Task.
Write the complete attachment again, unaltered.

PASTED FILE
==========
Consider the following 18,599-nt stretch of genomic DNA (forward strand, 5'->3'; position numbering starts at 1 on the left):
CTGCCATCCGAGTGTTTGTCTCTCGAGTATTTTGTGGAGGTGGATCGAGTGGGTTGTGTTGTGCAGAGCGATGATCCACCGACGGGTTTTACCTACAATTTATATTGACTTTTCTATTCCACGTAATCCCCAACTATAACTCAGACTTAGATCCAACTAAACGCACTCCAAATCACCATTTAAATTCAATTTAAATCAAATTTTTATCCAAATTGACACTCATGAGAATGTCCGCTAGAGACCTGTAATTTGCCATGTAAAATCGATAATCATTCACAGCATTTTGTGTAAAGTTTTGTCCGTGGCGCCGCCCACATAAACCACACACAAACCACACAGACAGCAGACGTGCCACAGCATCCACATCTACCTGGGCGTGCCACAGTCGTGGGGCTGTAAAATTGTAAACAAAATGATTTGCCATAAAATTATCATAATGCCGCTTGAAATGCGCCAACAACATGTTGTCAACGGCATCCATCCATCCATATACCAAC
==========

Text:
Consider the following 18,599-nt stretch of genomic DNA (forward strand, 5'->3'; position numbering starts at 1 on the left):
CTGCCATCCGAGTGTTTGTCTCTCGAGTATTTTGTGGAGGTGGATCGAGTGGGTTGTGTTGTGCAGAGCGATGATCCACCGACGGGTTTTACCTACAATTTATATTGACTTTTCTATTCCACGTAATCCCCAACTATAACTCAGACTTAGATCCAACTAAACGCACTCCAAATCACCATTTAAATTCAATTTAAATCAAATTTTTATCCAAATTGACACTCATGAGAATGTCCGCTAGAGACCTGTAATTTGCCATGTAAAATCGATAATCATTCACAGCATTTTGTGTAAAGTTTTGTCCGTGGCGCCGCCCACATAAACCACACACAAACCACACAGACAGCAGACGTGCCACAGCATCCACATCTACCTGGGCGTGCCACAGTCGTGGGGCTGTAAAATTGTAAACAAAATGATTTGCCATAAAATTATCATAATGCCGCTTGAAATGCGCCAACAACATGTTGTCAACGGCATCCATCCATCCATATACCAAC